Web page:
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I'm trying to create an ndb model where each record has an unique field "name". I would like to define this field as the key_name field and use it to look up the records. Do I have to include a name field or can I somehow set the key_name field to an arbitrary string that the user can specify as long as it's unique?

I'm thinking of using Model.get_or_insert to make sure that old records don't get overwritten, but is there a way to tell if the return value is newly created or pre-existing? I want to be able to display an error message if the user entered a duplicate name.

Lastly, I tried to create a key_name field on a DjangoForms model that uses the above ndb model as the metaclass so I can use djangoforms for validation/rendering but for some reason my defined fields don't show up.

class UserProfileForm(djangoforms.ModelForm): key_name = djangoforms.StringProperty() class Meta: model = UserProfile

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You should really ask separate questions for each of these, rather than lumping them all together. –  Nick Johnson Apr 19 '12 at 3:43

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up vote 12 down vote accepted

Do I have to include a name field or can I somehow set the key_name field to an arbitrary string that the user can specify as long as it's unique?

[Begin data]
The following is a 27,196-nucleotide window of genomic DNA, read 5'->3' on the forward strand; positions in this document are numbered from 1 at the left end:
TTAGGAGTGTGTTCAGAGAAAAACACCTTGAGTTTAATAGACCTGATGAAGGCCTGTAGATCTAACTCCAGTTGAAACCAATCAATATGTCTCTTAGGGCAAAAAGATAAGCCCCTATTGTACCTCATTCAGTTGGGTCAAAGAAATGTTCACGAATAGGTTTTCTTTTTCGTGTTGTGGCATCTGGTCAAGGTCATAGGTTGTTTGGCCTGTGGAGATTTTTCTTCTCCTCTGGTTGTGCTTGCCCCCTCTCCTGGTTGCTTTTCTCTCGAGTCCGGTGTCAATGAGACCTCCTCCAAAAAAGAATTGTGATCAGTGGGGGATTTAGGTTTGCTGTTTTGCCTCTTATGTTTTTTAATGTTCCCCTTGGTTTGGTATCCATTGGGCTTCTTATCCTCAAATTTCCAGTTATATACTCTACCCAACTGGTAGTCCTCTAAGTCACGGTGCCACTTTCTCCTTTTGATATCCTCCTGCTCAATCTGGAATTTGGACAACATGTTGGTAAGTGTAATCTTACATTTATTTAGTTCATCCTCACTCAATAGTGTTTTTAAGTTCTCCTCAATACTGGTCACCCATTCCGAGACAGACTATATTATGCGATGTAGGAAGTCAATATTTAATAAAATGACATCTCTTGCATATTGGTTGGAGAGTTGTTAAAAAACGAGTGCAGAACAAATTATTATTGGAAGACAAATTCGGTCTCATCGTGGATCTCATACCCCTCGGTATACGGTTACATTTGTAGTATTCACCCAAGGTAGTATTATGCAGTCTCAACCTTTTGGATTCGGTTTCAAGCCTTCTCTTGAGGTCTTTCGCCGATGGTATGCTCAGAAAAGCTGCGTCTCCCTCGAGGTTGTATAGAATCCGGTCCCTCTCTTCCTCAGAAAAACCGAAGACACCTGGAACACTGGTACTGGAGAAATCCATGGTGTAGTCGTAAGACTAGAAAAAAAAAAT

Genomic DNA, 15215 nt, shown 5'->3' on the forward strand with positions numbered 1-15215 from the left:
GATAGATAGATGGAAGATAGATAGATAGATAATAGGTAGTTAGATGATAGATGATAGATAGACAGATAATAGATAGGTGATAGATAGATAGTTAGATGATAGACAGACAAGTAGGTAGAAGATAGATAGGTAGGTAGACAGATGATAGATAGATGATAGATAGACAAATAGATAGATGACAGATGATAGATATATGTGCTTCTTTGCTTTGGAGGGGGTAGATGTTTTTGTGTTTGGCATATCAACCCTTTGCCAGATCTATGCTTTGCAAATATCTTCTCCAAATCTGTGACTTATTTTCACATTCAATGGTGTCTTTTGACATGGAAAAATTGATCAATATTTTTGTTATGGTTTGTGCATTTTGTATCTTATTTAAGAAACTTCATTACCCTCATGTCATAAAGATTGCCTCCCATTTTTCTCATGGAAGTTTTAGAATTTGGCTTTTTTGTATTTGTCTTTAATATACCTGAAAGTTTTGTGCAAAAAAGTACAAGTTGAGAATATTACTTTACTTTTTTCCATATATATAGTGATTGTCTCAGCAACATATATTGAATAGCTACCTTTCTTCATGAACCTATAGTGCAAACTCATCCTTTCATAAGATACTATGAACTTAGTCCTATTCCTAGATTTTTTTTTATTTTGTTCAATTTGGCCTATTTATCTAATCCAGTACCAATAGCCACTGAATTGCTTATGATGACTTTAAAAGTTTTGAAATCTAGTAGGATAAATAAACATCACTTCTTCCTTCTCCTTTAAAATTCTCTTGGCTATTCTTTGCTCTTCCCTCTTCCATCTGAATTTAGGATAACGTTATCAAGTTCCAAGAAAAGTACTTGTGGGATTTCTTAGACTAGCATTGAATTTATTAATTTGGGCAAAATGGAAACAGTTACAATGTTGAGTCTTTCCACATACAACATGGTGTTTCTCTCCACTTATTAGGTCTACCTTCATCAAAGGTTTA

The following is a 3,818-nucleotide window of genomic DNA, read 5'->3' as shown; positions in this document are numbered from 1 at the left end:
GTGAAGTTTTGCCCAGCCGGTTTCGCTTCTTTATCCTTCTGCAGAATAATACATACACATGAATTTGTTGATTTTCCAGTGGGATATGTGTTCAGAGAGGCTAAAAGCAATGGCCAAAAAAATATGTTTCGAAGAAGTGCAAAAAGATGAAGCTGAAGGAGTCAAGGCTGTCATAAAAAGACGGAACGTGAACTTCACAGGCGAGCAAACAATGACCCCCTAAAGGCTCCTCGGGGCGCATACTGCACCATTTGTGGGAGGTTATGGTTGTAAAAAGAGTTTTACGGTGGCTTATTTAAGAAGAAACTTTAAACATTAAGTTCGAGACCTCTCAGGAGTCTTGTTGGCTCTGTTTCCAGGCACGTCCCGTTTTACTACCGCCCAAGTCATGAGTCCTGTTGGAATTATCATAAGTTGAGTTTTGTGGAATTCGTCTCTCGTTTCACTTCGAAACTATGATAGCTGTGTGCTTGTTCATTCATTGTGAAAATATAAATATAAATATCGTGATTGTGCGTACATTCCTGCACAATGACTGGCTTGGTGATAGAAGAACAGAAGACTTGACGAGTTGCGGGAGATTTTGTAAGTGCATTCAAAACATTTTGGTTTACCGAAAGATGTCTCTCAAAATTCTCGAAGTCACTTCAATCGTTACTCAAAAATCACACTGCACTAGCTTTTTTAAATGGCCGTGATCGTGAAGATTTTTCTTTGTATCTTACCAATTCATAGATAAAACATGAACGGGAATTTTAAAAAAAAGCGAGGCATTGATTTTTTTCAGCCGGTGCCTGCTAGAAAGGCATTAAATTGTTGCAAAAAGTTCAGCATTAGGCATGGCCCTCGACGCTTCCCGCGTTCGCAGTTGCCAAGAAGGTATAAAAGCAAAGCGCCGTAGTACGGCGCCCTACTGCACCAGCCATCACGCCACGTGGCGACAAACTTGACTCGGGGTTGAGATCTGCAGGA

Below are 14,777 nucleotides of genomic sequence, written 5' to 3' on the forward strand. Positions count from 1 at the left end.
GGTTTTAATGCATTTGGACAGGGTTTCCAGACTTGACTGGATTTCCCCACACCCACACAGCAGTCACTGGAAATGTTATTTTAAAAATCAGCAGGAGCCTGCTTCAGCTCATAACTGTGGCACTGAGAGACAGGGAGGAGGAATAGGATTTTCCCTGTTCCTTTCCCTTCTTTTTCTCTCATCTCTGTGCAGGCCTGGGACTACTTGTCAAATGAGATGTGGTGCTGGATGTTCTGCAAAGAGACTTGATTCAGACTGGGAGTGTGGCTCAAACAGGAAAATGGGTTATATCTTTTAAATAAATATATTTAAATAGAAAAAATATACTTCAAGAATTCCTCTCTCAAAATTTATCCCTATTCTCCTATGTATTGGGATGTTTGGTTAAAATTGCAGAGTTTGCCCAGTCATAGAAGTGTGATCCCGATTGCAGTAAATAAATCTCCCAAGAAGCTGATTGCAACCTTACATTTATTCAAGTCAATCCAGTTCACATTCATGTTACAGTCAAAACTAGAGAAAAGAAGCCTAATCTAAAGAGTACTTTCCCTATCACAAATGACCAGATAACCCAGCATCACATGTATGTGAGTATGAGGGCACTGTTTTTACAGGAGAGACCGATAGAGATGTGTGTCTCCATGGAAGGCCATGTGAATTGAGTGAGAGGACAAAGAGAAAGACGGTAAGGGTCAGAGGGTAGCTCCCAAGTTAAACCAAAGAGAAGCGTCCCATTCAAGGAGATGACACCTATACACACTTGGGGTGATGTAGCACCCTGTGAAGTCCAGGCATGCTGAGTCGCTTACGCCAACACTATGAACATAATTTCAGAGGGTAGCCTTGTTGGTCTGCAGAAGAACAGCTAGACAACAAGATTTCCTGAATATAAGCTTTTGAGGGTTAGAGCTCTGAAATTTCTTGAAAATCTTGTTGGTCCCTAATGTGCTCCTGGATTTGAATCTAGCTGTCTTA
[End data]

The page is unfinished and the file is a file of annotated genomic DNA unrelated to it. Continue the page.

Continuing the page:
You can pass your your unique key name as the id parameter to model constructor: profile = UserProfile(id='my_unique_name').

I'm thinking of using Model.get_or_insert to make sure that old records don't get overwritten, but is there a way to tell if the return value is newly created or pre-existing? I want to be able to display an error message if the user entered a duplicate name.

Use Model.get_by_id(). It will return a model instance or None if a model is not found:

profile = UserProfile.get_by_id('my_unique_name')
if profile:
    # display error message saying that the user already exists.

Lastly, I tried to create a key_name field on a DjangoForms model that uses the above ndb model as the metaclass so I can use djangoforms for validation/rendering but for some reason my defined fields don't show up.

I don't know how DjangoForms work, but most likely they are not compatible with NDB. You will want to create your own validation logic.

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Your solution to part 2 won't work if he wants to create the user transactionally if it doesn't already exist - a transaction is required for that. –  Nick Johnson Apr 19 '12 at 3:43
    
@NickJohnson what would you suggest? To override Model.get_or_insert() and to raise an exception inside the transaction if get part returns user? –  Maxim Apr 19 '12 at 12:17
    
I'd suggest implementing a transaction that does exactly what's needed - attempt to get the model; throw an error if it exists, and create it if it doesn't. –  Nick Johnson Apr 19 '12 at 13:09

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